This is why political distrust has a partisan dimension. As Republican President Ronald Reagan famously said, conservatives believe that ‘government is not the solution to our problem; government is the problem’. Like Reagan, Tony Abbott has sought to denigrate government at every turn. For Abbott, criticising the National Broadband Network, Trade Training Centres, and the school building program feeds into a larger narrative: that government can’t be trusted to help Australians.

The big ideological contest in Australian politics is not the minor policy differences between Kevin Rudd and Julia Gillard, but the yawning chasm that separates Labor from the Coalition. On economics, the Coalition has rejected not only the counter-cyclical fiscal policy of John Maynard Keynes, but also the market-based reforms of free-market economists like Milton Friedman.

Much to my surprise, Labor is now the only party committed to harnessing the power of emissions markets to reduce carbon pollution, and water markets to save the Murray-Darling. Under Mr Abbott, National Party protectionists have become dominant, threatening what was once a bipartisan commitment to open trade, and a bipartisan support of foreign investment as a means to create jobs and raise wages. Perhaps this should not be so surprising, given that Mr Abbott once described the late BA Santamaria as ‘the greatest living Australian’.

When it comes to the size of government, a Coalition government would make 12,000 public servants redundant – around 7 percent of the total. This falls short of US libertarian Ron Paul’s commitment to slash 10 percent of the public service, but not by much. Shadow Treasurer Joe Hockey has flagged the Departments of Climate Change and Health as the first two on the chopping board.

On tax, a Coalition government would raise income taxes rise on ordinary Australians, but cut them for big miners. This isn’t just inequitable; it’s inefficient. Under a profits-based mining tax, the tax bill rises when mineral prices are high, and falls when they’re low.

The Opposition has also given us a clear indication of their priorities. If you’re in the top 1 percent, a Coalition Government would reinstate your private health insurance rebate immediately. But if you’re born with a disability, the Opposition tell us they would only commit to a National Disability Insurance Scheme when fiscal circumstances permit.

With election campaigns increasingly focused around the leader rather than the party, it’s easy to lose sight of the fact that individuals matter much less than the party in power. The best evidence of this is a study of unexpected leadership transitions carried out by US economists Ben Jones and Ben Olken. They conclude that in a democracy, there is no economic impact of an unexpected change in leadership. As Tolstoy famously wrote in War and Peace: ‘great men – so called – are but labels serving to give a name to the event’.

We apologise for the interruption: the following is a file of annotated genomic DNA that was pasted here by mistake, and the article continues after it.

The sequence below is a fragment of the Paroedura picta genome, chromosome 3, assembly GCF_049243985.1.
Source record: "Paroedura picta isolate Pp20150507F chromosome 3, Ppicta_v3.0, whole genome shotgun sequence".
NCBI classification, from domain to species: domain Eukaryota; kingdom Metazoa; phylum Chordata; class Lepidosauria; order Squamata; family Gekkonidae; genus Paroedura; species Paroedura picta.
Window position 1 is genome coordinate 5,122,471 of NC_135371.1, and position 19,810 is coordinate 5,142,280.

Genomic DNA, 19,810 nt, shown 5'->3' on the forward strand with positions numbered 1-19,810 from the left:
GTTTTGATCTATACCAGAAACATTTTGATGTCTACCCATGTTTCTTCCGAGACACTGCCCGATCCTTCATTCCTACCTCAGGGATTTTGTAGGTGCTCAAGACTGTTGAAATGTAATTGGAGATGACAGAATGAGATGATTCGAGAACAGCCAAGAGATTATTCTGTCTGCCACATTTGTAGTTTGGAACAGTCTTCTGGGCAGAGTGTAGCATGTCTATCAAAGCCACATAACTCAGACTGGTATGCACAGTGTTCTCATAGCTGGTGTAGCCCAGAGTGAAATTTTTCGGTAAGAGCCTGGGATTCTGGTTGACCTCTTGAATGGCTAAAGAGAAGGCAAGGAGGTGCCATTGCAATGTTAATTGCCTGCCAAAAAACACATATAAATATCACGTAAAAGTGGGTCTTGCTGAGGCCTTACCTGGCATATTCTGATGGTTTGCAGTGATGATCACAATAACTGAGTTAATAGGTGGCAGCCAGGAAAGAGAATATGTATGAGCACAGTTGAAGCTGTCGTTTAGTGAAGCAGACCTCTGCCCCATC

As the rapid leadership turnover in NSW Labor’s final term of office demonstrated, progressive parties are poorly served by a frantic search for a Messiah who will lead them out of the wilderness. Each leadership challenge represents a lost chance to talk about jobs, health and education, and acts to sap the public’s confidence in government. That’s why I believe that those of us who are progressive on policy issues should be conservative about leadership changes. And it’s why I’m looking forward to getting the national conversation back to the opportunities of the future.

Andrew Leigh is the federal member for Fraser, and the co-editor (with David Burchell) of The Prince’s New Clothes: Why do Australians Dislike their Politicians? His website is
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ABC News Breakfast - 28 February

Amanda Rishworth and I appeared on the ABC News Breakfast program this morning talking about the resignation of Senator Mark Arbib and the future of the Gillard Government.
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New centre to boost management careers in the ACT

I opened the Australian Institute of Management's new centre on Childers St in the city this evening. A terrific event, and an organisation that's well-placed to play a role across businesses, governments and NGOs in the ACT.

Here's the media release.

Minister for Tertiary Education, Skills, Science and Research
Leader of the Government in the Senate

Federal Member for Fraser


23 February 2012

New centre to boost management careers in the ACT

ACT students looking for a career in management will be able to access the latest training and technology after the Australian Institute of Management opened the doors to its new campus today.

Member for Fraser, Dr Andrew Leigh, today opened the premises on behalf of Minister for Skills, Senator Chris Evans.

Dr Leigh said with large, customised training rooms, the ACT campus will almost double its annual training capacity, from 2000 to 3800 student days.

“The ACT Campus will make best practice training more accessible to students seeking management careers in business, marketing, human resources and government,” Dr Leigh said.

“The learning experiences and outcomes for students and staff will be greatly improved by state-of-the-art technology, including meeting rooms with digital displays, Wi-Fi, operable walls and hearing assistance.

“The proximity of the new campus to the Australian National University will also help foster close links between the two institutions."

The Australian Government has invested $470,896 in the ACT campus.

“Skilling our population is a major priority for the Gillard Government – we are working closely with industry and training providers like the Australian Institute of Management to ensure we achieve this goal,” Minister for Skills, Senator Chris Evans, said.

“That’s also why we made our $3 billion skills and training package the centrepiece of the 2011–12 Budget.